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Title: An experimental study of compaction band evolution in an anisotropic sandstone
Author: Townend, Edward
ISNI:       0000 0004 2669 9251
Awarding Body: University of London
Current Institution: University College London (University of London)
Date of Award: 2007
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Diemelstadt sandstone is a quartz dominated material of about 23% porosity. It has been characterised as transversely isotropic about the pole to its bedding plane by measuring the anisotropy of pore-fabric using a magnetic susceptibility technique, and by measuring elastic wave velocities as a function of azimuth around orthogonal cores. These measurements indicate an average void-space shape approximating an oblate spheroid with an anisotropy of around 6%. Conventional triaxial experiments were then performed on samples of Diemelstadt sandstone cored in directions normal and parallel to the plane of isotropy (the bedding plane), under effective pressure conditions sufficient to traverse the brittle-ductile regime and to induce failure by the development of discrete compaction bands oriented in planes normal to the maximum compressive stress. Results show that samples deformed normal to bedding are consistently weaker in the compactive regime than the samples deformed parallel to bedding. This observation is consistent with further measurements which reveal that discrete compaction bands have a more pronounced impact on the evolution of permeability in samples deformed in the direction normal to the bedding plane. However, the permeability reduction in both orientations is dramatic, with the bulk permeability of Diemelstadt sandstone falling by up to four orders of magnitude. Acoustic emission locations show that the velocity of compaction band propagation is less than 0.1 mm s-1, and that the seismic b-value response to compaction band inception is consistent with a grain-scale deformation mechanism. Microstructural observations reveal a more tortuous compaction band trace in samples deformed parallel to bedding, which is consistent with greater strength observed in this direction. Our experimental data validate earlier theoretical predictions from spring network models which also point towards the influence of anisotropy on the morphology of compaction bands.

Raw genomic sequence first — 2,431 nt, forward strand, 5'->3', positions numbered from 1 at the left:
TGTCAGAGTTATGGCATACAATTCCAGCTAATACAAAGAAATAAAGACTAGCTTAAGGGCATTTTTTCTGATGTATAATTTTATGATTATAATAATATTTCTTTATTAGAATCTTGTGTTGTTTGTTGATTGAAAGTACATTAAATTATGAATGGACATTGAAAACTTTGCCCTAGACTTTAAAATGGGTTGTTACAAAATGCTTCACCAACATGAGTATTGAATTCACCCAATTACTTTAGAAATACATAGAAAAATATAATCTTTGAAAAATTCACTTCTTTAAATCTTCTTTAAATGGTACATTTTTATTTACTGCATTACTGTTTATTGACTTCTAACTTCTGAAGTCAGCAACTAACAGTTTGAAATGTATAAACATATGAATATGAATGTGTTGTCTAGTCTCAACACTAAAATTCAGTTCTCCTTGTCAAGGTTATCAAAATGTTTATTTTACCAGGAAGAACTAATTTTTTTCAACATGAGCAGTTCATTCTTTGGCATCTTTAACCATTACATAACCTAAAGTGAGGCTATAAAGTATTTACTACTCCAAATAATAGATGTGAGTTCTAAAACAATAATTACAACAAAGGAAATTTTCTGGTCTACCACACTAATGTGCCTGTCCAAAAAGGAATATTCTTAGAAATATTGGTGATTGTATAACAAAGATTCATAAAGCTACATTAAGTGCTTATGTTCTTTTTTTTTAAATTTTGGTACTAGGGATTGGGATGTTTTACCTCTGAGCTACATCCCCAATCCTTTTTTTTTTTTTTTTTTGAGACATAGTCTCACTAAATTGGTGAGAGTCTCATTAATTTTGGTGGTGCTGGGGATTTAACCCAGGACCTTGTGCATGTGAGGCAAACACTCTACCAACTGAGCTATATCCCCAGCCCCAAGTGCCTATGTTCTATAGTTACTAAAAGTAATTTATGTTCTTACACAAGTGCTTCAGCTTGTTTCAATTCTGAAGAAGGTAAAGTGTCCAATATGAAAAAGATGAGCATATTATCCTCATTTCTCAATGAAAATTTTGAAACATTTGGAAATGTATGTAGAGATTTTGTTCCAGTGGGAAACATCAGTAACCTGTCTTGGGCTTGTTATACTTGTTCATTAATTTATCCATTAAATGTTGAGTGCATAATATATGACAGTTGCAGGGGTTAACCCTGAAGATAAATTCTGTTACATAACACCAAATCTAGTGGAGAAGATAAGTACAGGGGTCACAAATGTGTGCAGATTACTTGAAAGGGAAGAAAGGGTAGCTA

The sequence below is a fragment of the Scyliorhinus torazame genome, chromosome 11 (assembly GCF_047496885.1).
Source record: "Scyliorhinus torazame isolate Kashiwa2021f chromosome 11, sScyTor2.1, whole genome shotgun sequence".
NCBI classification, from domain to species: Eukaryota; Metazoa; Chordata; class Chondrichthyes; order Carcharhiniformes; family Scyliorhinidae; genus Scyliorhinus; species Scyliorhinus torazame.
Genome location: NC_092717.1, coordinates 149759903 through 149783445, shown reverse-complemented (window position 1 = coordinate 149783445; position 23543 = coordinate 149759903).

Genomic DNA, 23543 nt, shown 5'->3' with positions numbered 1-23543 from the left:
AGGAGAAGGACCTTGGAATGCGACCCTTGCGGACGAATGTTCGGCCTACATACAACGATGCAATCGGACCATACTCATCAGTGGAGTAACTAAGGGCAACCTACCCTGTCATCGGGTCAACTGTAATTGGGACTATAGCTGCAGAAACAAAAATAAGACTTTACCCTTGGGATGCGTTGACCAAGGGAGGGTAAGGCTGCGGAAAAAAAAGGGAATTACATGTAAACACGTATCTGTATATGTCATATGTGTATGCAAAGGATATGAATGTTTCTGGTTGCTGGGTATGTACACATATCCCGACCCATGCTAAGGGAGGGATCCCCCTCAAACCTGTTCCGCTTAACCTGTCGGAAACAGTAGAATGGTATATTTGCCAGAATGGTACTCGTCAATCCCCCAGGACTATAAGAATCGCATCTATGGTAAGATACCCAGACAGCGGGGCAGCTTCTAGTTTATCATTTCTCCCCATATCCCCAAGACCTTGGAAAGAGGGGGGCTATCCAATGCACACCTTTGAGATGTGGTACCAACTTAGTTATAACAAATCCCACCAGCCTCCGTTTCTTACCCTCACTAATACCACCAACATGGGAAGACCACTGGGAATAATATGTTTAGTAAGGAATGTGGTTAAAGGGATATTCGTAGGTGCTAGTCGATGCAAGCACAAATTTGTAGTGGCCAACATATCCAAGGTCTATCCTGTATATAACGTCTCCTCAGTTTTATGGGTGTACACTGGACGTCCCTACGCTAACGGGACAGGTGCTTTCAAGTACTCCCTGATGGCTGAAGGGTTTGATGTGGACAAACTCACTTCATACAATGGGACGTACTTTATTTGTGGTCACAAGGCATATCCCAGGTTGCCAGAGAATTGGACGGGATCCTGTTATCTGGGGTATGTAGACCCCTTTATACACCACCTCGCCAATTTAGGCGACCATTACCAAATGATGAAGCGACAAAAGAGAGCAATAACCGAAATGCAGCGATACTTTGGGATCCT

Supervisor: Not available Sponsor: Not available
Qualification Name: Thesis (Ph.D.) Qualification Level: Doctoral
EThOS ID:  DOI: Not available